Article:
Lawsuit names Ultragenyx Pharmaceutical as defendant, alleges unjust enrichment
BALTIMORE, Md. –– Nationally renowned civil rights and personal injury attorney Ben Crump of Ben Crump Law and co-counsel Christopher Seeger of Seeger Weiss today filed a lawsuit against Ultragenyx Pharmaceutical, Inc., a multibillion-dollar biopharmaceutical corporation, on behalf of the estate of Henrietta Lacks.
The suit alleges that Ultragenyx Pharmaceutical made a conscious choice to sell and mass produce the living tissue of Henrietta Lacks, despite the corporation’s knowledge that Lacks’ tissue had been taken from her without her consent by doctors at Johns Hopkins Hospital. The retrieval of her tissue is considered part of a conspiracy to harvest tissue for research from Black women without their knowledge or consent in racially segregated wards throughout the 1950s.
The procedure rendered Lacks infertile but did nothing to stop the spread of her cervical cancer, which claimed her life in 1951. Her cells, now commonly known as the HeLa cell line using the first letters of her first and last names, became the first human cells successfully cloned, and have since been used continually for research that has touched nearly every realm of medicine.
The suit alleges that Ultragenyx sells products developed with the HeLa cell line to buyers across the nation. As stated in the complaint, “Ultragenyx uses Mrs. Lacks’ genetic material to commercially manufacture AAV vectors, reaping huge profits that would never have been possible without Henrietta Lacks’ cells.” Adeno-associated virus (AAV) vectors are the leading platform for delivering genes used to treat a variety of human diseases.
According to the complaint, Ultragenyx seeks intellectual property rights to these products, staking a claim to Lacks’ genetic material for its own pecuniary gain – even though the company “has known that HeLa cells were stolen from Ms. Lacks.”
“Ultragenyx’s choice to continue utilizing HeLa cells despite the cell line’s origin and the concrete harm it inflicts on the Lacks family can only be understood as a choice to embrace a legacy of racial injustice embedded in the U.S. research and medical systems,” said Crump. “Like anyone else, Black people have the right to control their bodies. Just as Ultragenyx takes advantage of Henrietta Lacks’ immortal cell line, they also take advantage of vulnerable individuals with rare illnesses by price gouging them for essential treatments.”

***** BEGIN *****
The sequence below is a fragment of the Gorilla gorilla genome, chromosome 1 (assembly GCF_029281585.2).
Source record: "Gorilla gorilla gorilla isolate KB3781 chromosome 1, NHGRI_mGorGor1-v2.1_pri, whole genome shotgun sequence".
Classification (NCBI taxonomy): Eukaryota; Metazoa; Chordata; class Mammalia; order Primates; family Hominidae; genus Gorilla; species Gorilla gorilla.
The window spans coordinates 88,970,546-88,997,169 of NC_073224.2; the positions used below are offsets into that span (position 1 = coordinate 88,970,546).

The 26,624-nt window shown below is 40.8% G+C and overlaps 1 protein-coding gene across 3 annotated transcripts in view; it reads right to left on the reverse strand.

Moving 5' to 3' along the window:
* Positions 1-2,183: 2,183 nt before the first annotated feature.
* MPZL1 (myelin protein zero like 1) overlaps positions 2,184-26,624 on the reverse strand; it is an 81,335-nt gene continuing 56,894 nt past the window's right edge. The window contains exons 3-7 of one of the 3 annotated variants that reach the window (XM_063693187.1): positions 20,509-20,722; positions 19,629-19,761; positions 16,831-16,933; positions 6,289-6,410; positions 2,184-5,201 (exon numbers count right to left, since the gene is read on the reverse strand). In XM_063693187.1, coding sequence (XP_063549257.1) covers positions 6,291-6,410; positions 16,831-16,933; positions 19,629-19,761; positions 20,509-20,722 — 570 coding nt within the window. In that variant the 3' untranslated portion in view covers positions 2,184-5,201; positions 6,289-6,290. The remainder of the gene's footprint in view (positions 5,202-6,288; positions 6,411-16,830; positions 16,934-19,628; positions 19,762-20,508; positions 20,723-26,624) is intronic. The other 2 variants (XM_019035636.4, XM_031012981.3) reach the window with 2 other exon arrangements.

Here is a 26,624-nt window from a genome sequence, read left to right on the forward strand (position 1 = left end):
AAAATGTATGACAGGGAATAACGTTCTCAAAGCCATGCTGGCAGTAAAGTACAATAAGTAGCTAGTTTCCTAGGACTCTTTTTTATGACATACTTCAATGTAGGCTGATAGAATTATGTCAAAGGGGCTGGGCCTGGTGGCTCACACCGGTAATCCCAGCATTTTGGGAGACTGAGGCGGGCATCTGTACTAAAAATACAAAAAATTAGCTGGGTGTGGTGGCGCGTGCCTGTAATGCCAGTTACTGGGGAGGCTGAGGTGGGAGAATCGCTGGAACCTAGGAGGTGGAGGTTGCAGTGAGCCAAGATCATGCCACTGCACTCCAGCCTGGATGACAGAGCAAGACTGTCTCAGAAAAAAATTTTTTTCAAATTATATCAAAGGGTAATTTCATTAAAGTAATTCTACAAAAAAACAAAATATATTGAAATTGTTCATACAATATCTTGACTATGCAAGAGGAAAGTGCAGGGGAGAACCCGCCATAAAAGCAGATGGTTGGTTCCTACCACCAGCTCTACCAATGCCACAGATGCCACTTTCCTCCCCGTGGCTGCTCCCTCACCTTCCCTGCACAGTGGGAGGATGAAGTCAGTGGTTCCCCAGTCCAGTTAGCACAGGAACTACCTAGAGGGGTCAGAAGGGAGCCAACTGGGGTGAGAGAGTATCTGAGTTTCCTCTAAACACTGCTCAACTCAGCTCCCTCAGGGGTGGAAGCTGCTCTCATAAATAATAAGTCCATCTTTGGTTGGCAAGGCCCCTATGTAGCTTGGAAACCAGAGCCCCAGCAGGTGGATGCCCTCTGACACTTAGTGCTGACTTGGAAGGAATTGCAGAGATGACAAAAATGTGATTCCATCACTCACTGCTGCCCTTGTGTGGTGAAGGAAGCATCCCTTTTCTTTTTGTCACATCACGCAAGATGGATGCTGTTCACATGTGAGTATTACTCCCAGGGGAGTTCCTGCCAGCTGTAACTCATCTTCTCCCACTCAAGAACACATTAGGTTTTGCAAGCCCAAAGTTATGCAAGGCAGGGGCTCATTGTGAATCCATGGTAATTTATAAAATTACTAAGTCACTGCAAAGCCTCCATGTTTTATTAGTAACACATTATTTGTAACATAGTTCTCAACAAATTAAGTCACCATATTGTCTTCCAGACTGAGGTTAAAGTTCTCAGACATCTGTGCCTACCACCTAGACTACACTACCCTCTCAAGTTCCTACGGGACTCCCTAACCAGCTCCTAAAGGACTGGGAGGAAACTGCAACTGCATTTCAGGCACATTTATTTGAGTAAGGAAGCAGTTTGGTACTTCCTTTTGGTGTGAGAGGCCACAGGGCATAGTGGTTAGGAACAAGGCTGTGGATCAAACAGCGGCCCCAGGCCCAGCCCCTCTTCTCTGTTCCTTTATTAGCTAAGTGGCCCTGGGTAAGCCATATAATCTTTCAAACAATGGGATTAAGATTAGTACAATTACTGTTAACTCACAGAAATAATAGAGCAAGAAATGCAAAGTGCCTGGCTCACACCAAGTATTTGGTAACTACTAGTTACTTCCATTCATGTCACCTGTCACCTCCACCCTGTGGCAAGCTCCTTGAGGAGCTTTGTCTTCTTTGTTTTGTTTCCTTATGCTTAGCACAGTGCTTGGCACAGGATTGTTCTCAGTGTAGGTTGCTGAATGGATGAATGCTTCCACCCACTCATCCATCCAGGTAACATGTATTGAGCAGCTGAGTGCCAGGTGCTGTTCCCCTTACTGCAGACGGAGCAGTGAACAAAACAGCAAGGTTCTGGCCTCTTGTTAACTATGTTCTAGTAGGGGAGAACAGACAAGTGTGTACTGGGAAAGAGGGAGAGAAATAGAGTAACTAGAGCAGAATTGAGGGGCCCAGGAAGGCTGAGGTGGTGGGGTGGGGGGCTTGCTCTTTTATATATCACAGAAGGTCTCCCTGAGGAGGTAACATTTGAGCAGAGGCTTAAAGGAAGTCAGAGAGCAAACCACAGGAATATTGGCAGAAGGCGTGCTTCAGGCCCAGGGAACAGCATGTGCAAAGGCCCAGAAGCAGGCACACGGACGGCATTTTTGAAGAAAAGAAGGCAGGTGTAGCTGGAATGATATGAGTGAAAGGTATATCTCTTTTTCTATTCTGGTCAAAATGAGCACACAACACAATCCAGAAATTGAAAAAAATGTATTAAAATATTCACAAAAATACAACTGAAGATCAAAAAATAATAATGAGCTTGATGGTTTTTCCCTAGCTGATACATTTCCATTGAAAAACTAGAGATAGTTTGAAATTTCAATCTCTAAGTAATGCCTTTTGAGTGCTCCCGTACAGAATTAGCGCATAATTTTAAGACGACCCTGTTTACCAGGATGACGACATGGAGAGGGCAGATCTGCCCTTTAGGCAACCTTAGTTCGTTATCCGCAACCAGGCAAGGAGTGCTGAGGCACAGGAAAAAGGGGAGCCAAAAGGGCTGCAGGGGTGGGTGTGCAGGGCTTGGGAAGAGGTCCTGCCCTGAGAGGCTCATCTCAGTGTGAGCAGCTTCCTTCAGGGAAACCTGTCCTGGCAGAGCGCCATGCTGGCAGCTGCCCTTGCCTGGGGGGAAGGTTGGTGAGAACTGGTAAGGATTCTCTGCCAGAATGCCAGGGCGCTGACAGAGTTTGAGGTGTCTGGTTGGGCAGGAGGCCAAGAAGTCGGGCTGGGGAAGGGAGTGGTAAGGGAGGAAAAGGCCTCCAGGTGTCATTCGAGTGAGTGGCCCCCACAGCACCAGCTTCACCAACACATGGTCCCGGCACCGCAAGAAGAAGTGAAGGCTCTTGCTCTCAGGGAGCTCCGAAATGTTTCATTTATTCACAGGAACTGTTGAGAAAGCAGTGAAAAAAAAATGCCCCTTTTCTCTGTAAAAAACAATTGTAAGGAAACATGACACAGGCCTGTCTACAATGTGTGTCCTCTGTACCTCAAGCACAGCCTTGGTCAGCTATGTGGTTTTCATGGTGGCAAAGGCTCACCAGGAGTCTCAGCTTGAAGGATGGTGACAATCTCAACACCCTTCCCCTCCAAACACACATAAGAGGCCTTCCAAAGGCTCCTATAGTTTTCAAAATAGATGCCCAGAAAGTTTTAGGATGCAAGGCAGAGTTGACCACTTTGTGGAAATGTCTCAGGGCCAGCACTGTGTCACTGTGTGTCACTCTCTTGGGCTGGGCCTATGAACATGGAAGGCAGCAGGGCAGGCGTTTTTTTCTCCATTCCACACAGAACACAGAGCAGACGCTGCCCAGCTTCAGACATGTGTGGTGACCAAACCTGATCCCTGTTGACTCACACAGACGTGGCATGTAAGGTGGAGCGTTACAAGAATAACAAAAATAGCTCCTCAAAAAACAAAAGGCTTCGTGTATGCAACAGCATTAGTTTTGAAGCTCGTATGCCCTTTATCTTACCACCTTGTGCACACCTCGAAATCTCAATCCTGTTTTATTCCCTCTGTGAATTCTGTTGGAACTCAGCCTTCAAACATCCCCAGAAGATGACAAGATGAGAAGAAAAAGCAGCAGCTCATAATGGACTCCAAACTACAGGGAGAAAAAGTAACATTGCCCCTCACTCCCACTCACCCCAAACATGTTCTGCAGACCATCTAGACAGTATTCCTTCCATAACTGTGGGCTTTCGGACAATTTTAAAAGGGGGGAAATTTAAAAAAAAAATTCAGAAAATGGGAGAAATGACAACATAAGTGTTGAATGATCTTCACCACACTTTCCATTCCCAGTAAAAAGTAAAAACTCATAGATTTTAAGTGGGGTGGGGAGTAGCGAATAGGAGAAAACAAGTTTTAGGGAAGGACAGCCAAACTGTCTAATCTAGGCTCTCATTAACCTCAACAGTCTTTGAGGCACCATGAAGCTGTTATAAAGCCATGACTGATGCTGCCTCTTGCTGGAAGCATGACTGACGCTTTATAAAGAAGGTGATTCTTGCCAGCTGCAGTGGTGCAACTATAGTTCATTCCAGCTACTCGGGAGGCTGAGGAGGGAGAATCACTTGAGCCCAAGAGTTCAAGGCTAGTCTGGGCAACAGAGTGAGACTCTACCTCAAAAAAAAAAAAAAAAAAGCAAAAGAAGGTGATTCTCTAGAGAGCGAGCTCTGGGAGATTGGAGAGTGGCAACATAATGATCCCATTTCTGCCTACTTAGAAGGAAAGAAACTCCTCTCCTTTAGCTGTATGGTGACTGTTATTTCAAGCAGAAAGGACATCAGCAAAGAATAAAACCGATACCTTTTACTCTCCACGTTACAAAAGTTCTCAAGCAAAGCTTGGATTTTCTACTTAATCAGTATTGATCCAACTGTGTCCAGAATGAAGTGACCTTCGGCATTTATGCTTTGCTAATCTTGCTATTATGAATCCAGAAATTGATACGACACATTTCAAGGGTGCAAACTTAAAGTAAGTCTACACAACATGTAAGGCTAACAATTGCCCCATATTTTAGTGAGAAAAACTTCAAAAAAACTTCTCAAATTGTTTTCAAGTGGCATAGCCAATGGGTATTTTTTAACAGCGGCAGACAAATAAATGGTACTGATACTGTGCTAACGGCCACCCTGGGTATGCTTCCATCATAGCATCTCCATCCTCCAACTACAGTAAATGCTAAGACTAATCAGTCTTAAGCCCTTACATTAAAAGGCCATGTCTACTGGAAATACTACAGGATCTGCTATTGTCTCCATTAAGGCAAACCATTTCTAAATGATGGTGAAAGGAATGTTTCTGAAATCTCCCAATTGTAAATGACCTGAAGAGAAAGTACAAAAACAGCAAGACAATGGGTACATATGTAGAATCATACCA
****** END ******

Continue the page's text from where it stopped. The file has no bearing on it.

The lawsuit charges Ultragenyx with a single cause of action – unjust enrichment – for its choice to profit from the unlawful conduct of Johns Hopkins’ doctors, making the company liable for its profits as a “conscious wrongdoer” under settled law.
“The enduring legacy of Henrietta Lacks should be one of acknowledgment, respect, and restitution, not continued exploitation by companies like Ultragenyx,” said Chris Seeger. “Their actions stand as a grim reminder of America’s history of medical racism and the urgent need to rectify these past wrongs. Our lawsuit aims to help the Lacks family reclaim their ancestor’s story and receive the justice and compensation they deserve.”
ABOUT BEN CRUMP LAW
Through his work, nationally renowned civil rights and personal injury attorney Ben Crump has spearheaded a legal movement to better protect the rights of marginalized citizens. He has led landscape-changing civil rights cases and represented clients in a wide range of areas including civil rights, personal injury, labor and employment, class actions, and more. Ben Crump Law is dedicated to holding the powerful accountable. For more information, visit www.bencrump.com.
ABOUT SEEGER WEISS
With offices in New York, New Jersey, Pennsylvania, and Massachusetts, Seeger Weiss is one of the nation’s preeminent trial law firms, with an established track record of helping lead some of the most complex and important cases and securing landmark verdicts and settlements including the $14.7 billion settlement in the Volkswagen emissions case, the billion-plus NFL concussion settlement, the $4.85 billion Vioxx settlement, and the $1.5 billion settlement with Syngenta. For more information, visit seegerweiss.com.